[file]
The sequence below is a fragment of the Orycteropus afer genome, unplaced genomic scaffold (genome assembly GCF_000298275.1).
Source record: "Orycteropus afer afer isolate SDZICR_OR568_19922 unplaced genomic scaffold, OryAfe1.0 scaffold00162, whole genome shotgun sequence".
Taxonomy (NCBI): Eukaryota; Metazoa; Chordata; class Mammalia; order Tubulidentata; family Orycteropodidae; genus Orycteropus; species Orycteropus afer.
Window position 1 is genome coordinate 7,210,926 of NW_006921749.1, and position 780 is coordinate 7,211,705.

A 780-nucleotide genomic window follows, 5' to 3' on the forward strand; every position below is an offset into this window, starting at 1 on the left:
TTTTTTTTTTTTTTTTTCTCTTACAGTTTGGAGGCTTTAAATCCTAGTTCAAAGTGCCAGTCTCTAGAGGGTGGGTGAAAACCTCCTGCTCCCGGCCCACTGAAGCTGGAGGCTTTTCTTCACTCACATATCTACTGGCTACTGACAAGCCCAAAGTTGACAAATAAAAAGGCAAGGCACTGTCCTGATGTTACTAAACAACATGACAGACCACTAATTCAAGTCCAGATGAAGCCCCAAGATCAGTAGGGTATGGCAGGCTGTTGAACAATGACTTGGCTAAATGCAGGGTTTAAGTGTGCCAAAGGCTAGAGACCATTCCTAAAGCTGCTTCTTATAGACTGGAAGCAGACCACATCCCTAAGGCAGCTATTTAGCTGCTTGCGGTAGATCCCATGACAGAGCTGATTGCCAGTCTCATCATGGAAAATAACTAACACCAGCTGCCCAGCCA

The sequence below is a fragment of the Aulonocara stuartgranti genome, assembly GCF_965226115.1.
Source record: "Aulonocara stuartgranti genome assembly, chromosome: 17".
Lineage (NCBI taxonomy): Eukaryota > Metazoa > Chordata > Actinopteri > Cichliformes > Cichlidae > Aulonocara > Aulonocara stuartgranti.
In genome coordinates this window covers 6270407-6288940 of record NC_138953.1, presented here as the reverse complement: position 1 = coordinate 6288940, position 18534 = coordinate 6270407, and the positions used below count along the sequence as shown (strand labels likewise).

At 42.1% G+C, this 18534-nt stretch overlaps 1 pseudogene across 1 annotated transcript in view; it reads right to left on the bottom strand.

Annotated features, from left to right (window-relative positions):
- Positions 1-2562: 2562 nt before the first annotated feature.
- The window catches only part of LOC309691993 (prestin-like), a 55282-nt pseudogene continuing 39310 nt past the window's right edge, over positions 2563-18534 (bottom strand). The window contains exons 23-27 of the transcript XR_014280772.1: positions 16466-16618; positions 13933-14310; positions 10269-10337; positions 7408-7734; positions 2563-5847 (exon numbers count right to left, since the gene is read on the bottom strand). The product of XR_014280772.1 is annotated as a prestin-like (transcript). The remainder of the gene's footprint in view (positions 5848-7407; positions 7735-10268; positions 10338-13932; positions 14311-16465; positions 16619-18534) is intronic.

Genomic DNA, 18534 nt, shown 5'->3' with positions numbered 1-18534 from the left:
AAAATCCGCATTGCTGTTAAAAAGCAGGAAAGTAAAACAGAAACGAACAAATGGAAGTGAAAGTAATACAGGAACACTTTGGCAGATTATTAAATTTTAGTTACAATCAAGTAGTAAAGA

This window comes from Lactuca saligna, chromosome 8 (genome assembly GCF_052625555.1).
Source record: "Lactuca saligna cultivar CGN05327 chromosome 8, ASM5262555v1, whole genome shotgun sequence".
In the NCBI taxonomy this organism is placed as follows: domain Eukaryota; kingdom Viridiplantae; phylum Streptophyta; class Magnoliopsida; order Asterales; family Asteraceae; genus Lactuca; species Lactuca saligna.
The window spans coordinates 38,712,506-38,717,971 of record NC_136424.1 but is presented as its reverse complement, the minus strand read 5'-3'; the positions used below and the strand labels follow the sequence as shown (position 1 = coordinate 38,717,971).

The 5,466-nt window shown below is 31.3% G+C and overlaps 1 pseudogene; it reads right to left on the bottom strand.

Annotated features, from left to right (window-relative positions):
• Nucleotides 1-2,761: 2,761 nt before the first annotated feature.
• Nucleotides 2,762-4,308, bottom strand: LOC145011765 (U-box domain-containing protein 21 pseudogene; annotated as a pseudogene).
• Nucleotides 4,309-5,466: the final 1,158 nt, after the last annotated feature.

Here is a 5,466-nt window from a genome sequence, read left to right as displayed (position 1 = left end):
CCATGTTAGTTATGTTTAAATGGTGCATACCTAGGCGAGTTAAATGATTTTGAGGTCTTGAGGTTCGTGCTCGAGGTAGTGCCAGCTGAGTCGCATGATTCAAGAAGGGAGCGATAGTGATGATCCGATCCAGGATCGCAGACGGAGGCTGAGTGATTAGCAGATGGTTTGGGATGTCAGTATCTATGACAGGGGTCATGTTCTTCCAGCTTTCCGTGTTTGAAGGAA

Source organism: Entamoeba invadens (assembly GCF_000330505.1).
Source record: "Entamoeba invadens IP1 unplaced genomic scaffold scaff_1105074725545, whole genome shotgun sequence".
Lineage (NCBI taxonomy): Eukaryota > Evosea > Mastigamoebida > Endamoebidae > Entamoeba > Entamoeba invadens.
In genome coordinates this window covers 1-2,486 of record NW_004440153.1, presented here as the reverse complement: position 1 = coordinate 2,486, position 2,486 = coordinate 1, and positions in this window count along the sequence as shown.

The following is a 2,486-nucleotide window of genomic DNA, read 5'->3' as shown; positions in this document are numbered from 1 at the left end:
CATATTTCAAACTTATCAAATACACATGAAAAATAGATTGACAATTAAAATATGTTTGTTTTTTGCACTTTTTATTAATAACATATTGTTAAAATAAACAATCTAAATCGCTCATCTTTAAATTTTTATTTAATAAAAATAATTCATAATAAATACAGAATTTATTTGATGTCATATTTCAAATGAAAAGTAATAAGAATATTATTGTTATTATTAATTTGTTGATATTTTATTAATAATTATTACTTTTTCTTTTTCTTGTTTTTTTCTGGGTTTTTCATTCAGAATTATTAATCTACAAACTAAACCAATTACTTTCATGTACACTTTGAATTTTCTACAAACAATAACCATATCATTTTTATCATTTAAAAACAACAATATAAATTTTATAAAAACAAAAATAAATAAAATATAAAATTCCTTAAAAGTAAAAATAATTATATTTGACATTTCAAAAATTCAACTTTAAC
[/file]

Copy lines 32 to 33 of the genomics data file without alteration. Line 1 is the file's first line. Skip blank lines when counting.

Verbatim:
The following is a 2,486-nucleotide window of genomic DNA, read 5'->3' as shown; positions in this document are numbered from 1 at the left end:
CATATTTCAAACTTATCAAATACACATGAAAAATAGATTGACAATTAAAATATGTTTGTTTTTTGCACTTTTTATTAATAACATATTGTTAAAATAAACAATCTAAATCGCTCATCTTTAAATTTTTATTTAATAAAAATAATTCATAATAAATACAGAATTTATTTGATGTCATATTTCAAATGAAAAGTAATAAGAATATTATTGTTATTATTAATTTGTTGATATTTTATTAATAATTATTACTTTTTCTTTTTCTTGTTTTTTTCTGGGTTTTTCATTCAGAATTATTAATCTACAAACTAAACCAATTACTTTCATGTACACTTTGAATTTTCTACAAACAATAACCATATCATTTTTATCATTTAAAAACAACAATATAAATTTTATAAAAACAAAAATAAATAAAATATAAAATTCCTTAAAAGTAAAAATAATTATATTTGACATTTCAAAAATTCAACTTTAAC